MAS NMR has been used in other studies to determine the nature of fluoride in specific solids. These have included alumino–silicate glasses [ , ] and the so-called “glass carbomer” restorative material [ ]. The technique has the advantage of giving detailed information on the environments occupied by the element of interest, in this case fluoride, in terms of the elements to which it is attached. This ought to allow information to be obtained about the speciation of fluoride following uptake into a glass-ionomer. The aim of the present study was to determine the chemical species formed within the cement matrix after fluoride uptake by an experimental fluoride-free glass.
Materials and methods
Preparation of glasses
The glass 2SiO 2 –AlO 3 –CaO used in this study was manufactured via the melt quench route. A 200 g batch of analytical grade SiO 2 (Prince Minerals Ltd., Stoke-on-Trent, UK), Al 2 O 3 , CaCO 3 , (Sigma–Aldrich, Gillingham, UK) were mixed and transferred into a platinum–rhodium (80/20) crucible for melting in an electric furnace (EHF 17/3, Lenton, Hope Valley, UK) at 1500 °C for 1 h. The melted glass was then quenched quickly in distilled water. After melting at 1500 °C temperature for 1 h in a melt quench route and grinding thoroughly by a Gyro Mill (Glen Creston, London, UK) for 7 min, the resultant powder was sieved twice through a 38 μm sieve, to obtain consistently fine and uniform particles in accordance with the requirement of <45 um for particle size of the final glass powder for a restorative indication [ ].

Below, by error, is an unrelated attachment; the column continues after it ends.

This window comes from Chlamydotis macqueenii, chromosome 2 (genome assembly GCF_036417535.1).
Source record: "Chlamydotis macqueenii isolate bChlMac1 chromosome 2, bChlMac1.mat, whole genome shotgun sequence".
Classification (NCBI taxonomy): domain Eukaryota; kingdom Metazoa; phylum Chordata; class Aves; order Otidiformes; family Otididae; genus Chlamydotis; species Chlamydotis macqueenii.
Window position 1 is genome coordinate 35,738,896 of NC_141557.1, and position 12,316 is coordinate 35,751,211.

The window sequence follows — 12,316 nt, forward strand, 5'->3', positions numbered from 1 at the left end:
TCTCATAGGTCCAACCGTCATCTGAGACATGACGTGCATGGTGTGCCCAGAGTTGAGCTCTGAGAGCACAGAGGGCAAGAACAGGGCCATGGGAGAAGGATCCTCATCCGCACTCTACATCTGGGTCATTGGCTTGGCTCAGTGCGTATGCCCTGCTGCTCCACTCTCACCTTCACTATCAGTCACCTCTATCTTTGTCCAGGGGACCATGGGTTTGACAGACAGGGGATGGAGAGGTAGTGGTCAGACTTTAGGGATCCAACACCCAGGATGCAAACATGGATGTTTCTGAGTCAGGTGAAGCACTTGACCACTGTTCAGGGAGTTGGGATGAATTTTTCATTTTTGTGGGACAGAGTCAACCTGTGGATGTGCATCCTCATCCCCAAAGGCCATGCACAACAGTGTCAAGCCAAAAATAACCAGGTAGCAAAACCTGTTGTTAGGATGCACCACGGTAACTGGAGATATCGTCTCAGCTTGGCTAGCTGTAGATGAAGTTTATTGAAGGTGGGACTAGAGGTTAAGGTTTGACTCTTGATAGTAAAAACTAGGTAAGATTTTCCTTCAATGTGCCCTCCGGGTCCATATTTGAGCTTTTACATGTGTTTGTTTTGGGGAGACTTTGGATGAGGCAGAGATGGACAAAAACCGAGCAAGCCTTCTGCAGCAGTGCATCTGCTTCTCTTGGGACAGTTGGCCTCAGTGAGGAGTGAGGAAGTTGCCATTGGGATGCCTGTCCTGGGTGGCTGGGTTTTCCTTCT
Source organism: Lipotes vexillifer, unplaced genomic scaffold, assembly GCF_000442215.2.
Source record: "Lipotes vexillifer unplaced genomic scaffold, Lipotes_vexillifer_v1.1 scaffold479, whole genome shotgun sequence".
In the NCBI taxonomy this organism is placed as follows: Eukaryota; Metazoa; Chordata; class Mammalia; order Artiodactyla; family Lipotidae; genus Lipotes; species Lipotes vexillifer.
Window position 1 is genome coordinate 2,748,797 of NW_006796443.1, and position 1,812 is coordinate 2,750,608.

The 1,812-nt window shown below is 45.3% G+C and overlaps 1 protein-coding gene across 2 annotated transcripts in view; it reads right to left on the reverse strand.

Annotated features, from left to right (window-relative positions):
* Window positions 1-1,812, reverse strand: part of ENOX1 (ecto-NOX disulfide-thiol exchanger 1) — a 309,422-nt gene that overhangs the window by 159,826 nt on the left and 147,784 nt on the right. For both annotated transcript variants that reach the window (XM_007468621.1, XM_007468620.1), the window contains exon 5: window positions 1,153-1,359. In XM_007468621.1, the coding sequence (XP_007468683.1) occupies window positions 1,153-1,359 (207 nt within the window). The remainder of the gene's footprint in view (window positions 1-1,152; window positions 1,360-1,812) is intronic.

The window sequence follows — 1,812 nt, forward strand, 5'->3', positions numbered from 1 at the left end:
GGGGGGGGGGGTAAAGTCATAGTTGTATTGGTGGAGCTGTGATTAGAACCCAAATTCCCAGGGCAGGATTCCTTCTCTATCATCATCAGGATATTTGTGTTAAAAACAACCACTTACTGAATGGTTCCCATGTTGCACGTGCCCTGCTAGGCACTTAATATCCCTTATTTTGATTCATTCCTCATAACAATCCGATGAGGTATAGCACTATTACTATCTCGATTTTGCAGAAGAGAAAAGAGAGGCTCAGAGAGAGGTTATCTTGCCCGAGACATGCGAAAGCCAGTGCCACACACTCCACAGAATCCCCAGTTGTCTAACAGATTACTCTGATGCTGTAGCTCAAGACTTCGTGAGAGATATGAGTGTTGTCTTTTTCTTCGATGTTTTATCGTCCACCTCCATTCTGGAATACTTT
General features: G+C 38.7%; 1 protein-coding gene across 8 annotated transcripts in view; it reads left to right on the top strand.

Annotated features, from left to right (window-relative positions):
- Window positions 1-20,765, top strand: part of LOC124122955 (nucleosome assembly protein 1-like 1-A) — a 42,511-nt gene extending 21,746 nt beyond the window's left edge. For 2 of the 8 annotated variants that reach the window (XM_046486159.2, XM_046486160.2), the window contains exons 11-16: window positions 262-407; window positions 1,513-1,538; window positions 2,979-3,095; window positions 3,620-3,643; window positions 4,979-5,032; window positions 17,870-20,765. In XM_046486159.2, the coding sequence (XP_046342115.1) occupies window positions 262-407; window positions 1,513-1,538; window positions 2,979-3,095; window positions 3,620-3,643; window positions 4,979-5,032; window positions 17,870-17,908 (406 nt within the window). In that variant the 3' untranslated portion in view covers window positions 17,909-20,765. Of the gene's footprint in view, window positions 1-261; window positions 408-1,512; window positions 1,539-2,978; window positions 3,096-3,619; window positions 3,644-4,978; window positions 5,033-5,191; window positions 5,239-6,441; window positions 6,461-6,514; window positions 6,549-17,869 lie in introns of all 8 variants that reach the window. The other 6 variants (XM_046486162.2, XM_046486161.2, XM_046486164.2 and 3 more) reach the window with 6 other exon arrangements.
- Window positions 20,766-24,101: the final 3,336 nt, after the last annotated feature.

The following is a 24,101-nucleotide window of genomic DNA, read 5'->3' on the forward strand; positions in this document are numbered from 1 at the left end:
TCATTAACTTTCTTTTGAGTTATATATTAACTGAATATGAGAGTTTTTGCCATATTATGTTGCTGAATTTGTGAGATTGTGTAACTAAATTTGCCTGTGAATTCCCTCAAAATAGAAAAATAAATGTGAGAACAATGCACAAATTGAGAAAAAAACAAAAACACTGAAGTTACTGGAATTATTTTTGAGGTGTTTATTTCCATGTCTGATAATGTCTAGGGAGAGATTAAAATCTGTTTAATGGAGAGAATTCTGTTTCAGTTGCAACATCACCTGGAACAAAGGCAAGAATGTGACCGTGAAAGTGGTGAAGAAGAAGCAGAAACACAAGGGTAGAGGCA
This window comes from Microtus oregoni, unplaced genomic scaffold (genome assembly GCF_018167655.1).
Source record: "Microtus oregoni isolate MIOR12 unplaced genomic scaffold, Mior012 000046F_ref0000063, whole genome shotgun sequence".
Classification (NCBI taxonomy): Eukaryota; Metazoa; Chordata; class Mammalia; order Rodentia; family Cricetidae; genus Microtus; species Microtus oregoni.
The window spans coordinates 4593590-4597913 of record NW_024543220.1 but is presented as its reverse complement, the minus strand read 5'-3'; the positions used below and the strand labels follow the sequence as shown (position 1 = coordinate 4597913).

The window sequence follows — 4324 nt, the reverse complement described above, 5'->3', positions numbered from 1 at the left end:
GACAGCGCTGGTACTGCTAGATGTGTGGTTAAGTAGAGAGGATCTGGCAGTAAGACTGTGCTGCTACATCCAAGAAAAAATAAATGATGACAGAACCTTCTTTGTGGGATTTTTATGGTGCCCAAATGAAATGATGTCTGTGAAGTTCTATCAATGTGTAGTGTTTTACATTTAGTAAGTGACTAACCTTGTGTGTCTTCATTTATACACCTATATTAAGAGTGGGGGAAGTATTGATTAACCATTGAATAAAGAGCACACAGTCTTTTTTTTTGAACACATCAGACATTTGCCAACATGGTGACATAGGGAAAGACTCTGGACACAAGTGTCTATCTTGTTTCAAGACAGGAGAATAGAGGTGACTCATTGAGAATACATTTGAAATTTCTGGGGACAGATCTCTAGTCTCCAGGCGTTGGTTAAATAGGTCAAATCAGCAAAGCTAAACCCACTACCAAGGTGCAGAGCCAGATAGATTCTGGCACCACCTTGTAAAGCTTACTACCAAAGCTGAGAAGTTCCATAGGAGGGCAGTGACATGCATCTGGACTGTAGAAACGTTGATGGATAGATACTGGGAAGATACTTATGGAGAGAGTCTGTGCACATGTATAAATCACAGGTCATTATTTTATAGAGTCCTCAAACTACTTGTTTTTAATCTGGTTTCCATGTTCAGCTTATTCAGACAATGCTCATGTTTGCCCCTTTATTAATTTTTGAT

For preparation of the specimens, the cement was mixed as previously reported as a high-powder:liquid composition [ ] i.e. 0.6 g of glass was mixed with 0.2 g of poly(acrylic acid) and subsequently combined with 0.2 g of (+) tartaric acid solution at a concentration of 10% m/m. Polytetrafluoroethylene (PTFE) moulds of 15 mm diameter × 0.5 mm thickness were used in order to ensure flat and thin specimens, with a large relative surface area to detect the fluoride compounds formed within the cement matrix. Once placed inside the mould, the cement was covered by a polyester strip at the top and bottom surfaces and pressed by a glass plate on both sides with the help of a screw clamp. They were then placed in an incubator at 37 °C for 1 h and then placed into plastic tubes containing 20 ml of 0.275% KF solution (representing 1000 ppm F and 1850 ppm K) for 24 h. Some specimens were removed from the KF solution and after rinsing placed into the same amount (20 ml) of deionised water for 24 h. A fluoride selective-electrode and associated meter (Orion 9609BNWP with Orion pH/ISE meter 7 Fisher Scientific Loughborough UK) were used in order to obtain fluoride concentrations, where TISAB IV solution was added in a 1:1 ratio of volumes with the original amount of the storage solution. The fluoride electrode was previously calibrated twice (with and without TISAB) with five standard solutions before the measurements.